Transposons and other selfish DNA elements can be found in all phyla, and mobilization of these elements can compromise genome integrity. The piRNA (PIWI-interacting RNA) pathway silences transposons in the germline, but it is unclear if this pathway has additional functions during development. This study shows that mutations in the Drosophila piRNA pathway genes, armi, aub, ago3, and rhi, lead to extensive fragmentation of the zygotic genome during the cleavage stage of embryonic divisions. Additionally, aub and armi show defects in telomere resolution during meiosis and the cleavage divisions; and mutations in ligase-IV, which disrupt non-homologous end joining, suppress these fusions. By contrast, lig-IV mutations enhance chromosome fragmentation. Chromatin immunoprecipitation studies show that aub and armi mutations disrupt telomere binding of HOAP, which is a component of the telomere protection complex, and reduce expression of a subpopulation of 19- to 22-nt telomere-specific piRNAs. Mutations in rhi and ago3, by contrast, do not block HOAP binding or production of these piRNAs. These findings uncover genetically separable functions for the Drosophila piRNA pathway. The aub, armi, rhi, and ago3 genes silence transposons and maintain chromosome integrity during cleavage-stage embryonic divisions. However, the aub and armi genes have an additional function in assembly of the telomere protection complex (Khurana, 2010).

Drosophila piRNAs have been implicated in transposon silencing and maintenance of genome integrity during female germline development. However, piRNA pathway mutations lead to complex developmental phenotypes, and piRNAs have been implicated in control of gene expression. Furthermore, the majority of piRNAs in other systems, including mouse testes, are not derived from repeated elements. The full extent of piRNA functions thus remains to be explored (Khurana, 2010).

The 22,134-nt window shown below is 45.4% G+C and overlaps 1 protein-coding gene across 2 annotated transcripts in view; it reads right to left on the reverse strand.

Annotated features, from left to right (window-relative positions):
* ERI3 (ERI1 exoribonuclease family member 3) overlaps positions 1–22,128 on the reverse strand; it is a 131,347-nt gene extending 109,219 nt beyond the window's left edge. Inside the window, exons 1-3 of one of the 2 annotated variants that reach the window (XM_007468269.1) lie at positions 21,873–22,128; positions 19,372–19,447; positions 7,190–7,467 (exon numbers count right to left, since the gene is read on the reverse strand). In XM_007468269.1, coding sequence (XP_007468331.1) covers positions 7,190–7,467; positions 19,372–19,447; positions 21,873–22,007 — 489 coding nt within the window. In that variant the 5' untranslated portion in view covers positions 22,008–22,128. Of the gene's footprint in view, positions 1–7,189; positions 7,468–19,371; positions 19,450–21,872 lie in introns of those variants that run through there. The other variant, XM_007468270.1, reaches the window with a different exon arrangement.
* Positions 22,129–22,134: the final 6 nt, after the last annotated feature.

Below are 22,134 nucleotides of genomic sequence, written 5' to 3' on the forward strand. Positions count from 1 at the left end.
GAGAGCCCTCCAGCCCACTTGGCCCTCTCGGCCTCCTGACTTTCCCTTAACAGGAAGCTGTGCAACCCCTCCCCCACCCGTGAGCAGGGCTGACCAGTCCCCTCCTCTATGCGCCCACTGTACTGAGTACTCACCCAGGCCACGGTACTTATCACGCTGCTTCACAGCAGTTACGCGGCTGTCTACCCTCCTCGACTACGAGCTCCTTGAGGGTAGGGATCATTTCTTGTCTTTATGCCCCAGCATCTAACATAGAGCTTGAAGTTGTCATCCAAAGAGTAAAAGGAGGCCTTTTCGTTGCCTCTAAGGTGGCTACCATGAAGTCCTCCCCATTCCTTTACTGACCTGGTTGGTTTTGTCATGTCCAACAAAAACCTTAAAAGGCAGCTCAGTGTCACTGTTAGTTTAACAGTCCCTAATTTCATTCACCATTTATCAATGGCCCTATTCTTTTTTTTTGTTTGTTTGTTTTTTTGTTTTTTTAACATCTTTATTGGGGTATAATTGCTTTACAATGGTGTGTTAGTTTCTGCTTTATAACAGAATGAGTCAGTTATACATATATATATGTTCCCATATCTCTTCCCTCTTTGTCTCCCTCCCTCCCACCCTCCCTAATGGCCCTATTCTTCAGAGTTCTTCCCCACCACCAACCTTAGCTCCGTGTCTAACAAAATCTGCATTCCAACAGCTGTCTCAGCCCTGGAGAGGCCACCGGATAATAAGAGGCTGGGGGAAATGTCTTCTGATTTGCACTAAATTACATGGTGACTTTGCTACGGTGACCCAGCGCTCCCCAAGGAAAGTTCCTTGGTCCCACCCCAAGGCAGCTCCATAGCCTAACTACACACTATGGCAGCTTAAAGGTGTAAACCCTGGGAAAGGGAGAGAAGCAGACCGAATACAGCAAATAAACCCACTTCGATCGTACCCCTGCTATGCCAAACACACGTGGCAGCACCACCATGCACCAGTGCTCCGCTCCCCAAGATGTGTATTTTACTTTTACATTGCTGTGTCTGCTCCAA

Mutations in the majority of Drosophila piRNA pathway genes disrupt asymmetric localization of RNAs along the axes of the oocyte, and lead to maternal effect embryonic lethality. The axis specification defects linked to several of piRNA pathway mutations are dramatically suppressed by a null mutation in mnk, which encodes a Checkpoint kinase 2 (Chk2) homolog required for DNA damage signaling, indicating that the loss of asymmetric RNA localization is downstream of DNA damage. Oocyte patterning defects generally lead to embryonic lethality, but the mnk allele that suppresses the axis specification defects associated with piRNA mutations does not suppress embryonic lethality. piRNAs thus have an essential function during embryogenesis that is independent of Chk2 activation and DNA damage signaling. To gain insight into potential new functions for the piRNA pathway, the embryonic lethality associated with four piRNA pathway mutations was characterized. These studies reveal a novel function for a subset of piRNA genes in assembly of the telomere protection complex, and suggest that this process is directed by a subpopulation of 19-22 nt piRNAs (Khurana, 2010). The armi and aub genes encode a putative RNA helicase and a piRNA binding PIWI Argonaute protein, and recent studies suggest that they have distinct functions in piRNA biogenesis. Mutations in aub dramatically reduce piRNA species that overlap by 10 nt, which is characteristic of ping-pong amplification, while armi mutations reduce total piRNA production but enhance the ping-pong signature. Mutations in aub and armi lead to maternal-effect embryonic lethality, however, suggesting that these genes share an essential function. To gain insight into the lethality associated with these mutations, DNA break accumulation during oogenesis was analyzed. Germline-specific DNA breaks normally form during early oogenesis, as meiosis is initiated. In several piRNA mutants, however, DNA breaks persist, which could compromise the female pronucleus and thus lead to genetic instability in the early zygote. DNA breaks trigger phosphorylation of histone H2Av, producing γ-H2Av foci near the break sites. In wild-type ovaries, γ-H2Av foci begin to accumulate in region 2 of the germarium, as meiotic breaks are formed. These foci are significantly reduced in stage 2 egg chambers, which have completed meiotic repair and budded from the germarium. Later in oogenesis, γ-H2Av foci accumulate in the nurse cell nuclei, which undergo endoreduplication. However, these foci remain undetectable in the oocyte. In ovaries mutant for aub or armi, γ-H2Av foci appear in germarium region 2, but persist in nurse cells and the oocyte through stage 4. By stage 5, however, γ-H2Av foci are undetectable in 50% of armi and aub mutant oocytes, and are significantly reduced in the remaining oocytes. Both armi and aub mutations thus increase DNA damage during early oogenesis, but most of the damage in the oocyte appears to be repaired as oogenesis proceeds (Khurana, 2010).